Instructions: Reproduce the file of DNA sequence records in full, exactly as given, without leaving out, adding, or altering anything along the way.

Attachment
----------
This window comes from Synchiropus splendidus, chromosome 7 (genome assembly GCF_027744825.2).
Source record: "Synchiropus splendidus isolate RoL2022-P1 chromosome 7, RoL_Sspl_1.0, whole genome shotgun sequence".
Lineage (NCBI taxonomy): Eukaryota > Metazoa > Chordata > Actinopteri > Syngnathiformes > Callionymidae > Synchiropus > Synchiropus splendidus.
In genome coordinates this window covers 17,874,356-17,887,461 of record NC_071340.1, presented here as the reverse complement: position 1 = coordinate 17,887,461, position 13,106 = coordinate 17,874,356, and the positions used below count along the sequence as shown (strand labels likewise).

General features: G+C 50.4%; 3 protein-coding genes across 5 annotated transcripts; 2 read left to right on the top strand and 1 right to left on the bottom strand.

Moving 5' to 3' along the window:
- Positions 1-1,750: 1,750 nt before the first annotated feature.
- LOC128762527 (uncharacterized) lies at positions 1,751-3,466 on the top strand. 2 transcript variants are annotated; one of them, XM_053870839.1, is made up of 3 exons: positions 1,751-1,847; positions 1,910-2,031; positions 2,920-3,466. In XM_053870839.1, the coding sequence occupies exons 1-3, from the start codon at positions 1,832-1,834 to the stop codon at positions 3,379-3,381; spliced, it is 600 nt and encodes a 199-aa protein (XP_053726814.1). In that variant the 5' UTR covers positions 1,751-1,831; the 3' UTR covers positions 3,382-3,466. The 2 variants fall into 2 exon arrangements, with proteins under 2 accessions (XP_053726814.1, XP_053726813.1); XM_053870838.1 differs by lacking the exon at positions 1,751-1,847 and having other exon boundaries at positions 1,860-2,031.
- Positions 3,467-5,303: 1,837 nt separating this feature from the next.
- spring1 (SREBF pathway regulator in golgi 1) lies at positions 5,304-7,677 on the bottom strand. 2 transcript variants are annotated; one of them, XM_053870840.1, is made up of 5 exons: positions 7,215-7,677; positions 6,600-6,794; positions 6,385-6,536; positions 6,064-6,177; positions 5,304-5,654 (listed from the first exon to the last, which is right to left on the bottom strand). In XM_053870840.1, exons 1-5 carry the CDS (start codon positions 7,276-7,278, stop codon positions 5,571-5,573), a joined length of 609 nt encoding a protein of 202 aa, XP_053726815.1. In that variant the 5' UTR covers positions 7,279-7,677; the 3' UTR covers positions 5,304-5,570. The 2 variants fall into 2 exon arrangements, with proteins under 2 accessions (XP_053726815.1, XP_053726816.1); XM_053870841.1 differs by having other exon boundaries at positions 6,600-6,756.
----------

This window comes from Synchiropus splendidus, chromosome 7 (genome assembly GCF_027744825.2).
Source record: "Synchiropus splendidus isolate RoL2022-P1 chromosome 7, RoL_Sspl_1.0, whole genome shotgun sequence".
Lineage (NCBI taxonomy): Eukaryota > Metazoa > Chordata > Actinopteri > Syngnathiformes > Callionymidae > Synchiropus > Synchiropus splendidus.
In genome coordinates this window covers 17,874,356-17,887,461 of record NC_071340.1, presented here as the reverse complement: position 1 = coordinate 17,887,461, position 13,106 = coordinate 17,874,356, and the positions used below count along the sequence as shown (strand labels likewise).

General features: G+C 50.4%; 3 protein-coding genes across 5 annotated transcripts; 2 read left to right on the top strand and 1 right to left on the bottom strand.

Moving 5' to 3' along the window:
- Positions 1-1,750: 1,750 nt before the first annotated feature.
- LOC128762527 (uncharacterized) lies at positions 1,751-3,466 on the top strand. 2 transcript variants are annotated; one of them, XM_053870839.1, is made up of 3 exons: positions 1,751-1,847; positions 1,910-2,031; positions 2,920-3,466. In XM_053870839.1, the coding sequence occupies exons 1-3, from the start codon at positions 1,832-1,834 to the stop codon at positions 3,379-3,381; spliced, it is 600 nt and encodes a 199-aa protein (XP_053726814.1). In that variant the 5' UTR covers positions 1,751-1,831; the 3' UTR covers positions 3,382-3,466. The 2 variants fall into 2 exon arrangements, with proteins under 2 accessions (XP_053726814.1, XP_053726813.1); XM_053870838.1 differs by lacking the exon at positions 1,751-1,847 and having other exon boundaries at positions 1,860-2,031.
- Positions 3,467-5,303: 1,837 nt separating this feature from the next.
- spring1 (SREBF pathway regulator in golgi 1) lies at positions 5,304-7,677 on the bottom strand. 2 transcript variants are annotated; one of them, XM_053870840.1, is made up of 5 exons: positions 7,215-7,677; positions 6,600-6,794; positions 6,385-6,536; positions 6,064-6,177; positions 5,304-5,654 (listed from the first exon to the last, which is right to left on the bottom strand). In XM_053870840.1, exons 1-5 carry the CDS (start codon positions 7,276-7,278, stop codon positions 5,571-5,573), a joined length of 609 nt encoding a protein of 202 aa, XP_053726815.1. In that variant the 5' UTR covers positions 7,279-7,677; the 3' UTR covers positions 5,304-5,570. The 2 variants fall into 2 exon arrangements, with proteins under 2 accessions (XP_053726815.1, XP_053726816.1); XM_053870841.1 differs by having other exon boundaries at positions 6,600-6,756.